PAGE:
O PERATING S YSTEMS [V ERSION 0.90] WWW . OSTEP . ORG
I NTERLUDE : F ILE AND D IRECTORIES 5 T IP : U SE STRACE (A ND S IMILAR T OOLS ) The strace tool provides an awesome way to see what programs are up to. By running it, you can trace which system calls a program makes, see the arguments and return codes, and generally get a very good idea of what is going on. The tool also takes some arguments which can be quite useful. For ex- ample, -f follows any fork’d children too; -t reports the time of day at each call; -e trace=open,close,read,write only traces calls to those system calls and ignores all others. There are many more powerful flags — read the man pages and find out how to harness this wonderful tool. Here is an example of using strace to figure out what cat is doing (some calls removed for readability): prompt> strace cat foo ... open("foo", O_RDONLY|O_LARGEFILE) = 3 read(3, "hello\n", 4096) = 6 write(1, "hello\n", 6) = 6 hello read(3, "", 4096) = 0 close(3) = 0 ... prompt> The first thing that cat does is open the file for reading. A couple of things we should note about this; first, that the file is only opened for reading (not writing), as indicated by the O RDONLY flag; second, that the 64-bit offset be used ( O LARGEFILE ); third, that the call to open() succeeds and returns a file descriptor, which has the value of 3. Why does the first call to open() return 3, not 0 or perhaps 1 as you might expect? As it turns out, each running process already has three files open, standard input (which the process can read to receive input), standard output (which the process can write to in order to dump infor- mation to the screen), and standard error (which the process can write error messages to). These are represented by file descriptors 0, 1, and 2, respectively. Thus, when you first open another file (as cat does above), it will almost certainly be file descriptor 3. After the open succeeds, cat uses the read() system call to repeat- edly read some bytes from a file. The first argument to read() is the file descriptor, thus telling the file system which file to read; a process can of course have multiple files open at once, and thus the descriptor enables the operating system to know which file a particular read refers to. The second argument points to a buffer where the result of the read() will be placed; in the system-call trace above, strace shows the results of the read in this spot (“hello”). The third argument is the size of the buffer, which c circlecopyrt 2014, A RPACI -D USSEAU T HREE E ASY P IECES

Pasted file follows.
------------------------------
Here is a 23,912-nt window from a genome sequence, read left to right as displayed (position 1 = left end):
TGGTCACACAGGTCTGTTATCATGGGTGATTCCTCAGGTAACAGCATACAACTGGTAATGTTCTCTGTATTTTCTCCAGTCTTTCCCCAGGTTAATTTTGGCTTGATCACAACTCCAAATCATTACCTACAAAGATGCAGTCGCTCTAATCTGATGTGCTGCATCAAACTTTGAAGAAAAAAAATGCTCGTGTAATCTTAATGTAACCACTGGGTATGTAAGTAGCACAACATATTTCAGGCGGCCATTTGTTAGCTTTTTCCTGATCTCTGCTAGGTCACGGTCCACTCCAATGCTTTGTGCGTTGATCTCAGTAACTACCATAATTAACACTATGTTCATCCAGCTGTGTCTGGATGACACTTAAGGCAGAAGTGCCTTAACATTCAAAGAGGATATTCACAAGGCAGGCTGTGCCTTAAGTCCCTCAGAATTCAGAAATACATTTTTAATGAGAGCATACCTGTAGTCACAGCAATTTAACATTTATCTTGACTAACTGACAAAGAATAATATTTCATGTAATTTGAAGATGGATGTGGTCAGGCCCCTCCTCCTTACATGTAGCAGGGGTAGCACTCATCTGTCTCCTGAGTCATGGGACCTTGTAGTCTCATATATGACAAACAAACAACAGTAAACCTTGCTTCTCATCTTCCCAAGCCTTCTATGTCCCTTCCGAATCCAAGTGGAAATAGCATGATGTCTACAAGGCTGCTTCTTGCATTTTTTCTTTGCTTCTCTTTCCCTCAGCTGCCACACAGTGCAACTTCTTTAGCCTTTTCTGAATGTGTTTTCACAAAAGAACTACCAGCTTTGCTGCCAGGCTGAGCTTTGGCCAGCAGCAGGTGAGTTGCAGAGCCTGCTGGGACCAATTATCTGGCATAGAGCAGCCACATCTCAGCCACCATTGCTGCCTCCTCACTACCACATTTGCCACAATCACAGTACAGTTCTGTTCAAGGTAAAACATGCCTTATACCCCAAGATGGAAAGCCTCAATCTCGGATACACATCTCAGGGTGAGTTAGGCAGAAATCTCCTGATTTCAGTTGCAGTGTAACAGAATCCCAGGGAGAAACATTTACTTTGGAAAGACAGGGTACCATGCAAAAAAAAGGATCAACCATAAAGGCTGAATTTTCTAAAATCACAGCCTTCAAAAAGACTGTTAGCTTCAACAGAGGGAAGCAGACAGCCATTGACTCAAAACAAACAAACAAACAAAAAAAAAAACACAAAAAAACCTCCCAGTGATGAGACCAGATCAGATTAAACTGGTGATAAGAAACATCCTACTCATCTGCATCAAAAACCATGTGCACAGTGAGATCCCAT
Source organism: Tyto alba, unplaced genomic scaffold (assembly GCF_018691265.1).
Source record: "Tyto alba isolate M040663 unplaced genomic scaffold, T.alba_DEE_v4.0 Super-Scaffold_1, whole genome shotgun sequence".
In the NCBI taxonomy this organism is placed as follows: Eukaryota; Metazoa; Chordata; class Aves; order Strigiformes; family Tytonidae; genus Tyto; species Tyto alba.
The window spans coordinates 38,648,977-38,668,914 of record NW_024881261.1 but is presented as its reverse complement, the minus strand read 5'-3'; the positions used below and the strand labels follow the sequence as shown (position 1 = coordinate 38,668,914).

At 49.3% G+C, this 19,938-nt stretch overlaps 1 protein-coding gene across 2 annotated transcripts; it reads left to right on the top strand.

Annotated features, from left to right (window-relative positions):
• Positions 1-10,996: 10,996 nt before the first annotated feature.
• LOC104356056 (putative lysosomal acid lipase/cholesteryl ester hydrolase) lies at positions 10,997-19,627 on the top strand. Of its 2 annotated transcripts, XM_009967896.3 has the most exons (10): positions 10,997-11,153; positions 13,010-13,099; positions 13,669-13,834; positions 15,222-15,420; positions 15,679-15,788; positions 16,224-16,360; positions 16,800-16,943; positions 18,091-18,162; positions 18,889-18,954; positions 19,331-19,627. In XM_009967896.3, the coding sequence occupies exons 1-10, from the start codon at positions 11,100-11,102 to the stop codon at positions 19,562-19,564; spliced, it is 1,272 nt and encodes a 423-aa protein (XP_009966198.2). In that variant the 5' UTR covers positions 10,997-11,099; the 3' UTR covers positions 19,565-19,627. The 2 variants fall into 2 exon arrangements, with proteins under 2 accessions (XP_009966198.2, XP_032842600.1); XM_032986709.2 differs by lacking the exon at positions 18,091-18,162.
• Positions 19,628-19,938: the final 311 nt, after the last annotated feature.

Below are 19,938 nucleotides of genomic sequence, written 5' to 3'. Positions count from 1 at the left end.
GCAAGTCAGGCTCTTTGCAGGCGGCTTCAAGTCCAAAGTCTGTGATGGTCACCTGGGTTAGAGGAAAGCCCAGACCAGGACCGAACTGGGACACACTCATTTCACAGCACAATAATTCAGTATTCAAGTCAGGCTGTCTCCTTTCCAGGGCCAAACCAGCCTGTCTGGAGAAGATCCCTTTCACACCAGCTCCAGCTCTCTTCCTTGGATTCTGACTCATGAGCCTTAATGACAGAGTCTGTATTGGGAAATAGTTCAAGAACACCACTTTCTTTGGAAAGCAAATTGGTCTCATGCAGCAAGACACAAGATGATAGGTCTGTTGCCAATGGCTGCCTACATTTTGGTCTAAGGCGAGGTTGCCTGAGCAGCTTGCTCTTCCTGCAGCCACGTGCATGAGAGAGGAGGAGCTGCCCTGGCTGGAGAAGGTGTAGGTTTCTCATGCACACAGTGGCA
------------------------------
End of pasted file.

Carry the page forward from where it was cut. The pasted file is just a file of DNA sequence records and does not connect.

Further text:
6 I NTERLUDE : F ILE AND D IRECTORIES in this case is 4 KB. The call to read() returns successfully as well, here returning the number of bytes it read (6, which includes 5 for the letters in the word “hello” and one for an end-of-line marker). At this point, you see another interesting result of the strace: a single call to the write() system call, to the file descriptor 1. As we mentioned above, this descriptor is known as the standard output, and thus is used to write the word “hello” to the screen as the program cat is meant to do. But does it call write() directly? Maybe (if it is highly optimized).
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